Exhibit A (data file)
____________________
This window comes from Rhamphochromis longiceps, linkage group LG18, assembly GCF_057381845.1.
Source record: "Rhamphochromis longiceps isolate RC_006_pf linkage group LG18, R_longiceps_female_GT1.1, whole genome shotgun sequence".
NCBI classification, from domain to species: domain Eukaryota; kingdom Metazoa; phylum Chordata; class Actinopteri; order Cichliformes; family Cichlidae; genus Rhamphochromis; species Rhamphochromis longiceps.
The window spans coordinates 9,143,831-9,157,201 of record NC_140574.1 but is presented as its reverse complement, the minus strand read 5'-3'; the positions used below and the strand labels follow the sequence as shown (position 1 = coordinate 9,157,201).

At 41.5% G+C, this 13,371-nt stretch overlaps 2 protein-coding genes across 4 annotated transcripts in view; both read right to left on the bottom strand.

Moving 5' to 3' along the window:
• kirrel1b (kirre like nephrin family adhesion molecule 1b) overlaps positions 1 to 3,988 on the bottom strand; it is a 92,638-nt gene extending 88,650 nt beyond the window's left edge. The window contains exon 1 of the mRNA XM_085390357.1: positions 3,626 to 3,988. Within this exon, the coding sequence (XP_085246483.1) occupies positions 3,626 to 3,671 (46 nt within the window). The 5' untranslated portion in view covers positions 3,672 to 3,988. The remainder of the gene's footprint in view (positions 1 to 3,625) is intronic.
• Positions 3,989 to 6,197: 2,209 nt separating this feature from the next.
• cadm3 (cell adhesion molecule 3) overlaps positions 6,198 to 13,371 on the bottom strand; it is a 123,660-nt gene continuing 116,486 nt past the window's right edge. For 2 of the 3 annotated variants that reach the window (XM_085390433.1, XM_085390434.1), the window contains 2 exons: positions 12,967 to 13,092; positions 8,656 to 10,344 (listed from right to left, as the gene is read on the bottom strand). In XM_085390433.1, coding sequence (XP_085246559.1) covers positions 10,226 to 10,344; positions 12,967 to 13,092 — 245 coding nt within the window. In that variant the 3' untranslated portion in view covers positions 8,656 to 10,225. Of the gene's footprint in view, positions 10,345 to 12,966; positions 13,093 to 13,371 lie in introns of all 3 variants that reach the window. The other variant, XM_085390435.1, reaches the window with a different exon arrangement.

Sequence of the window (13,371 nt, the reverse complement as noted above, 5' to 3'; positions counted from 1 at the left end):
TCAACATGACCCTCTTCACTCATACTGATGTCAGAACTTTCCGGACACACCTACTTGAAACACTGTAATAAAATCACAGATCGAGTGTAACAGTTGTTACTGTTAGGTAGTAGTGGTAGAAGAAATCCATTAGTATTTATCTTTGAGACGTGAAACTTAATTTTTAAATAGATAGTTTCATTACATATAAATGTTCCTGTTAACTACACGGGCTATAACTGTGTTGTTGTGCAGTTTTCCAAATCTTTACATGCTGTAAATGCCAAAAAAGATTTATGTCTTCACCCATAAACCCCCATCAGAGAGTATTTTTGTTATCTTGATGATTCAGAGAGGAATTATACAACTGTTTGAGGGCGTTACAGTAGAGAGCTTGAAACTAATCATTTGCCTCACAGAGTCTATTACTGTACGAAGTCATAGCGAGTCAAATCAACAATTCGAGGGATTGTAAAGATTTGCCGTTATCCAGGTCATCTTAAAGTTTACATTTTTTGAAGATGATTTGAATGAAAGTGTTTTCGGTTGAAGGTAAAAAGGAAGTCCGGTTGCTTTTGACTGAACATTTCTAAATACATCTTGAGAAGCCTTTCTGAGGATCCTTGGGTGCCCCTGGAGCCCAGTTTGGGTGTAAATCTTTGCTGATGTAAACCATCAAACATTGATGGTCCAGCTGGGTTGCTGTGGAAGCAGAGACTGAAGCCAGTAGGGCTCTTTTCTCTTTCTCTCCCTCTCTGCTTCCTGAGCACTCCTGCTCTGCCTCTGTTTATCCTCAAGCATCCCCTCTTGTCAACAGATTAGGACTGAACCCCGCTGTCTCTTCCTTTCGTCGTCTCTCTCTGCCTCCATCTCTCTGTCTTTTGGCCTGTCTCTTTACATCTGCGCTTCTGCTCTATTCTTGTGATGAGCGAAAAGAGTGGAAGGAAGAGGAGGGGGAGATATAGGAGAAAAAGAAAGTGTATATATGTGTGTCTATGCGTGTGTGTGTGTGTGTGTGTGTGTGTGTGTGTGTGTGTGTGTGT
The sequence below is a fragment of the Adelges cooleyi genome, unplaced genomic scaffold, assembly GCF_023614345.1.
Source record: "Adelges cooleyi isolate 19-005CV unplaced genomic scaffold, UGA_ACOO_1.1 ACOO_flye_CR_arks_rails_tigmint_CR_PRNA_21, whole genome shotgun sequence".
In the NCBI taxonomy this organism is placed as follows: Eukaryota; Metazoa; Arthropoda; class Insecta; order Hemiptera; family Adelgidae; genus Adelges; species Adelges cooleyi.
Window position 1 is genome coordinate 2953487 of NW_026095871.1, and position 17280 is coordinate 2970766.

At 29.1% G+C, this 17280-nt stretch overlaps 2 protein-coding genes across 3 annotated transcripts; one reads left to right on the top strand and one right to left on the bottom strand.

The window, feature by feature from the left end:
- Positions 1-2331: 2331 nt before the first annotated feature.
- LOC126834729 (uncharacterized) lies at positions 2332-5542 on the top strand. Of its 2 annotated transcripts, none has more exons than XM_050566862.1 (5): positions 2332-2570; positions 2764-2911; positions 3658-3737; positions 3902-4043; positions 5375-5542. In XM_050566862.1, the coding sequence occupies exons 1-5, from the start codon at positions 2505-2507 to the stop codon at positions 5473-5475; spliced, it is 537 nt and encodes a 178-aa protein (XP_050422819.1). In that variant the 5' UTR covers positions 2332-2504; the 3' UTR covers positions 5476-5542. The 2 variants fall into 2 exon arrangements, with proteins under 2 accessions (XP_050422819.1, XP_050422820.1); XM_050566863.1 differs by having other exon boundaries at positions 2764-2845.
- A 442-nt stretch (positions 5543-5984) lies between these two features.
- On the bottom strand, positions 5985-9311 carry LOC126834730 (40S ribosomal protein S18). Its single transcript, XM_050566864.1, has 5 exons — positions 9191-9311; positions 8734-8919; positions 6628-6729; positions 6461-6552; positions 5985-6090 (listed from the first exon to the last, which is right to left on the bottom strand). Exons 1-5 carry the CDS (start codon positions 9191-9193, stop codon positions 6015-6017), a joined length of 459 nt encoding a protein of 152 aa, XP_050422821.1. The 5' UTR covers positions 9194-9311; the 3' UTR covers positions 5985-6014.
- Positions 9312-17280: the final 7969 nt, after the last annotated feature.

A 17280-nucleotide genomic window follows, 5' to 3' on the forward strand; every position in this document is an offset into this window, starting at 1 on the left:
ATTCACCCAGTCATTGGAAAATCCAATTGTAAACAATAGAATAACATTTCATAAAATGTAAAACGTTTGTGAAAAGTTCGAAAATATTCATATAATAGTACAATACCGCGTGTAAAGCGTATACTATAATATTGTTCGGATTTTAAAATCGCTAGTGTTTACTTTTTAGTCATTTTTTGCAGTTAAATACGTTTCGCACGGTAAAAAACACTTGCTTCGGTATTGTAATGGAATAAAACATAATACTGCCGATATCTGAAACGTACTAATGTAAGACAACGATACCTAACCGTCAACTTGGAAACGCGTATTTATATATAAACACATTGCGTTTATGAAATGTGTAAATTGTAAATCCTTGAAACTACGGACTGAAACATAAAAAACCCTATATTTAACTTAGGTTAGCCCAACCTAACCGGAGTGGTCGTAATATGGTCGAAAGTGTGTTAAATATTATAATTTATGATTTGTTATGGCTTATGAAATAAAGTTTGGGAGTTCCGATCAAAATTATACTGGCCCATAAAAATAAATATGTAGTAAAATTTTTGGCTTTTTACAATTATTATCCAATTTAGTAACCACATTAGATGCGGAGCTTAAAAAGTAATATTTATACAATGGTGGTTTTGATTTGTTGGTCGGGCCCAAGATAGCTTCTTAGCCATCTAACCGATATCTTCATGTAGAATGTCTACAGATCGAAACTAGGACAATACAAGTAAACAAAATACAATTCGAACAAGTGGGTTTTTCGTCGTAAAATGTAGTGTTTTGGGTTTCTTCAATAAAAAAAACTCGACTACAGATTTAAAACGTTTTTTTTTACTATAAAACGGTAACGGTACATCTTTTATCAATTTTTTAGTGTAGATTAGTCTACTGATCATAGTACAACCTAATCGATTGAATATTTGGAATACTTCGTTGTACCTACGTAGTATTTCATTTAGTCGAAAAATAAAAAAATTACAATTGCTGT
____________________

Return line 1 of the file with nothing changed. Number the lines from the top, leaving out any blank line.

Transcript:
This window comes from Rhamphochromis longiceps, linkage group LG18, assembly GCF_057381845.1.